They say sleep when your baby sleeps. I reply, it is the series of mixed emotions, tears and out of nowhere thoughts that keep you wide awake. Been there, done that!
You have probably heard and researched about the three trimesters of pregnancy. However, you forget to do your homework. Yes, I am talking about what I also did. While I was busy preparing my baby bag and cleaning the house, I forgot to prepare for things to do after birth. By this list, I do not intend to talk about the perfect brand for stroller and baby carrier. Instead, I am asking you to concentrate on yourself. Your baby will get the most attention and by ‘most’, I actually refer to the feeling of being invisible you will face for a good period of time. In other words, I am referring to the fourth trimester; a phase least talked about.
Once the baby is home and you are done with birth announcements and over with ‘oh, how cute baby’ remarks, what’s next? It is you and the baby who will cry for no reason. Moreover, with a creature who never sleeps, with obnoxiously heavy breasts and a protruding saggy tummy, it is difficult to comprehend what is going around. This phase is the most difficult, worse than nausea and morning sickness that comes again when you begin to breastfeed the baby. The fourth trimester is horrible not because you fail at deciphering a colic condition, but because of the lows you go through. Baby blues or postpartum depression, as you must have heard, is a condition full with anxiety, stress, tears and episodes of extreme sadness. I still remember how gloomy it all was…
I was 24 when I gave birth to my first child. 9 months of being pregnant were terrible. The period after was same, even worse. Pregnancy had episodes where I would cry while laughing but the time after child birth took away my laughter. I wondered, how could I possibly be devastated and sad when everyone around was so happy? The melancholic state was intense. It was confusing. Nobody understood me, not even my mother because she had probably forgotten her time; not even my husband, because he never went through this condition. I had no one to talk to. Friends were oblivious to my condition. They were busy and they had excuses. I was alone and in this loneliness, I only saw my child. It made me more furious, or maybe sad, or maybe…
I hated my body, not because it was out of shape but also due to the amount of excessive sweat it produced. I used to stink because I was not allowed to shower regularly, old wives tales dominated my condition. Moreover, I saw love around, but that was only restricted to the child. Nobody paid attention to what I was going through. It was difficult to accept a new being, someone I produced myself. And this thought further worsened it all, why was I unable to love my child the way everyone cared for him? I began to think I was a bad mother. I was unable to eat, unable to sleep and I spent hours flipping through search engines and webpages for my condition. Nothing helped. It continued for long… for weeks… till I began to notice my child was sleeping better.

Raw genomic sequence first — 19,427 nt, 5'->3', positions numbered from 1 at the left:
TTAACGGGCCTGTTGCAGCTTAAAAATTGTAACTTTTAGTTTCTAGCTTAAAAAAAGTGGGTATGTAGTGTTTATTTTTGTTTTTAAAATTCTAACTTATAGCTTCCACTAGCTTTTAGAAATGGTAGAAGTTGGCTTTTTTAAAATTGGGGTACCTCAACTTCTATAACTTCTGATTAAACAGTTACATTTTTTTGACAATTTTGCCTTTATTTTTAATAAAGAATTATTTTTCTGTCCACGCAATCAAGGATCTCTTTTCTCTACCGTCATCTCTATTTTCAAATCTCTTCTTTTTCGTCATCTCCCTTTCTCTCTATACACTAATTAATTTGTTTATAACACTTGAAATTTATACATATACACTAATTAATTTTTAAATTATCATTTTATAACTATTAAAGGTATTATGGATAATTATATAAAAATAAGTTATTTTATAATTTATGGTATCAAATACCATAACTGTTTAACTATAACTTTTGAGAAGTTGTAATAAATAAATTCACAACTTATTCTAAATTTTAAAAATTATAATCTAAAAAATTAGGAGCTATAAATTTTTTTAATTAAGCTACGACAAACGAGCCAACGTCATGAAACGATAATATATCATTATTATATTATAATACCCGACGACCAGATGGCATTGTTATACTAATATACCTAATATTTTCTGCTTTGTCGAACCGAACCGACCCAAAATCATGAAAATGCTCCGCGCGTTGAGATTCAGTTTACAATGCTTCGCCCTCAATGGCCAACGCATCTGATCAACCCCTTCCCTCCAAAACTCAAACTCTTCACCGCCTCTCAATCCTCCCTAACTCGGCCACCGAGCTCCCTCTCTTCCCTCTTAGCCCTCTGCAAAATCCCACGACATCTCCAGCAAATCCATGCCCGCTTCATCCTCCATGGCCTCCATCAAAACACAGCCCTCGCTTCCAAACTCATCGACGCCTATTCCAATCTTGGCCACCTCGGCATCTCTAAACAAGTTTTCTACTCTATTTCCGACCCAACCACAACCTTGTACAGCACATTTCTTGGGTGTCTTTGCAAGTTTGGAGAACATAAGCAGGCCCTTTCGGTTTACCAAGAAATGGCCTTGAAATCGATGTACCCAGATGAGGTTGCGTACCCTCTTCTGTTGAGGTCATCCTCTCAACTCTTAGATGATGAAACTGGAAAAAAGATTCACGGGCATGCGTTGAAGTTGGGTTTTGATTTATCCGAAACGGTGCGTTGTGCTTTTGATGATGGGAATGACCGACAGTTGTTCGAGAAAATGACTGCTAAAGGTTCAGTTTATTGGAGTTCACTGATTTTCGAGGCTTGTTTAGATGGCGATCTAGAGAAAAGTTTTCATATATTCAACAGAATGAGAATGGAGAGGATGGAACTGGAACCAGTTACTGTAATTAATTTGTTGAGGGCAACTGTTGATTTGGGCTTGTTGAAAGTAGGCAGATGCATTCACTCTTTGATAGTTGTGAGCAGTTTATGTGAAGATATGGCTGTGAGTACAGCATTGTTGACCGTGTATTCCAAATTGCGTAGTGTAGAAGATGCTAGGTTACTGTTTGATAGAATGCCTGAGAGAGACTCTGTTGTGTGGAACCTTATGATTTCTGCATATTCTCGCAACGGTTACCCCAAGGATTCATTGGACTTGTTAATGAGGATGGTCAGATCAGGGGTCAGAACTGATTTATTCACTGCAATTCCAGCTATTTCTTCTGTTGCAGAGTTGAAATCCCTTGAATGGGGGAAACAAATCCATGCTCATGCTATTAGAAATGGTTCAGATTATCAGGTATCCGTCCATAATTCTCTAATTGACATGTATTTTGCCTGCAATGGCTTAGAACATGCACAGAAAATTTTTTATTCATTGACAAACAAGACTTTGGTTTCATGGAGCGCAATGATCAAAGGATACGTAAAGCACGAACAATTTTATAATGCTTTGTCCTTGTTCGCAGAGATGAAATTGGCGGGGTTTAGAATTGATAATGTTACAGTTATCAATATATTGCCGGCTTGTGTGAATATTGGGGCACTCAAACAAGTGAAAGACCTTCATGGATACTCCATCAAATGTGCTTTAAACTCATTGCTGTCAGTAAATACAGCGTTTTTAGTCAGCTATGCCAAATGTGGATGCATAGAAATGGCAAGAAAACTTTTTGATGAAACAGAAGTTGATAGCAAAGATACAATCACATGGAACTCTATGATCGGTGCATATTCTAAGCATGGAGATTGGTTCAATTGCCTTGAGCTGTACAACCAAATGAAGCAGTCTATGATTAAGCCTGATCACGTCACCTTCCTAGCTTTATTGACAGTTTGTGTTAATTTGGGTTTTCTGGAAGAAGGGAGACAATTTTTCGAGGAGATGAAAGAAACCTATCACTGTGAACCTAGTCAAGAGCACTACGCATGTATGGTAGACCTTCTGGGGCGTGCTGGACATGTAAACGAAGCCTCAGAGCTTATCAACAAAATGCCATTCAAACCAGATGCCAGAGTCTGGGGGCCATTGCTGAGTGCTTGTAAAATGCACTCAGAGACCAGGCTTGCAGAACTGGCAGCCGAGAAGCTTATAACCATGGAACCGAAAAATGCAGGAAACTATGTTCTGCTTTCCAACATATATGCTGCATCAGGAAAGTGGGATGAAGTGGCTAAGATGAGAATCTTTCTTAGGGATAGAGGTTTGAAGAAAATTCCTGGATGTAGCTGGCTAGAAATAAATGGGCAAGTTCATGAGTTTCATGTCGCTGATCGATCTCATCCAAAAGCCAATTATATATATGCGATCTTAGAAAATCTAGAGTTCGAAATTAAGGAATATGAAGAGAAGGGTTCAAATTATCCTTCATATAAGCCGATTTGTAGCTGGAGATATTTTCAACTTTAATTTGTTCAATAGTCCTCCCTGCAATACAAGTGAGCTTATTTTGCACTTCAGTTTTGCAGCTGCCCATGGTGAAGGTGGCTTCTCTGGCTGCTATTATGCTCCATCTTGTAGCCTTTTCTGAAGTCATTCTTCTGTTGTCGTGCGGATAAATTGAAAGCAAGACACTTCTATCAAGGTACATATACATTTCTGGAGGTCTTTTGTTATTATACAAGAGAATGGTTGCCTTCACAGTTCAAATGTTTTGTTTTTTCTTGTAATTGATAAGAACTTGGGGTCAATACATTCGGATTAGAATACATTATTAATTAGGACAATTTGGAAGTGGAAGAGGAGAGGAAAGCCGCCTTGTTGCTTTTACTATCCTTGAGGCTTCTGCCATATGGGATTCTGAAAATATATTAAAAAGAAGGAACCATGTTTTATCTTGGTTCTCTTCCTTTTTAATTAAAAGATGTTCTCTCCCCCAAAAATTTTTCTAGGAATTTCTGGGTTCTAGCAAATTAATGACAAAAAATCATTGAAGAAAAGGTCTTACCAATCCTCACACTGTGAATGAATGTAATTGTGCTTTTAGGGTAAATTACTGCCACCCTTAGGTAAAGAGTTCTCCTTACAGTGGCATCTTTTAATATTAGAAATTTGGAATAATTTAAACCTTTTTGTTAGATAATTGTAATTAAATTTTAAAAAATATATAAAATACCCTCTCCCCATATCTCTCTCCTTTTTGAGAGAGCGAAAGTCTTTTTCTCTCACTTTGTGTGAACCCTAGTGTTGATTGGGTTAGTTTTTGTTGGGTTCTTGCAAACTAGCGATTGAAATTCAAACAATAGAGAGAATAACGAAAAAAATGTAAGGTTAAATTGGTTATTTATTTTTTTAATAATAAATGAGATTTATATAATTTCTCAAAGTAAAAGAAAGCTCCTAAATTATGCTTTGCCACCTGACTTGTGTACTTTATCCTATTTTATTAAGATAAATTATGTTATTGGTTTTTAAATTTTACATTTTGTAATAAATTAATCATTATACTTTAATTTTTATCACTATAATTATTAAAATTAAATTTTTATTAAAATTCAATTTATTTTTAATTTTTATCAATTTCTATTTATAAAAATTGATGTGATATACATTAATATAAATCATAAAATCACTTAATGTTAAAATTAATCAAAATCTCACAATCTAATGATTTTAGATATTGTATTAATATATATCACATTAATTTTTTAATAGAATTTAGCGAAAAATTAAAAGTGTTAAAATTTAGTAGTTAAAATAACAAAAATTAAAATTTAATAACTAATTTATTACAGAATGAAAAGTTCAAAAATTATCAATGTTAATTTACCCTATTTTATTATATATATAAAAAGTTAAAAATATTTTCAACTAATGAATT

My bleeding stopped and I was able to regularly shower. I lost few pounds and I was happy. I was able to produce milk for my child and I saw he was the most important part of my life. Gradually, in the matter of no time, I was back to what I was. And then I realized…
Postpartum depression is a serious, prolonged condition with suicidal thoughts as compared to baby blues, with both the conditions having similar symptoms. This state of low can easily be attributed to lack of sleep and little energy. Hey, you produced a whole being out of your body, what do you expect? Your body is weak and your organs are going back to their original position. There is a lot going inside you that you are unaware of. Hormonal changes and chemical reactions and God knows what… that is the reason for your tears.
My experience taught me the following:
Ways to cope with Postpartum depression
I knew what postpartum depression was but I was not expecting it to be this bad. Do your research and read on. Talk to your friends who have experienced this condition and be ready.
And when you begin to experience a phase of sadness, talk to your loved ones and be around people, especially friends who will cheer you up. If like me, you do not have loyal and genuine friends, keep yourself busy. Praying is one of the best solutions I can vouch for.
Do not hesitate from asking for help. You have given birth and you definitely need help. Ask for it. Also, ask someone to look after the baby for a while till you shower and sleep. Do not forget to enjoy your ‘me’ time, even 15 minutes is a blessing.
Look good. I know you hate the disgusting stretch marks on your abdomen, but relax. It will fade away with time. Using organic coconut oil will help them vanish in no time. Remember to apply your favorite eye pencil and wear that black tee. I know you won’t fit in your old clothes, but take it easy.
Give it time
And most importantly, go with the flow. Everything is going to be okay. You need to give it time. You will soon shed those extra pounds and your baby will grow out of the cranky crying phase. And most importantly, you will get back your beauty sleep and it will all fall in place. Hang in there!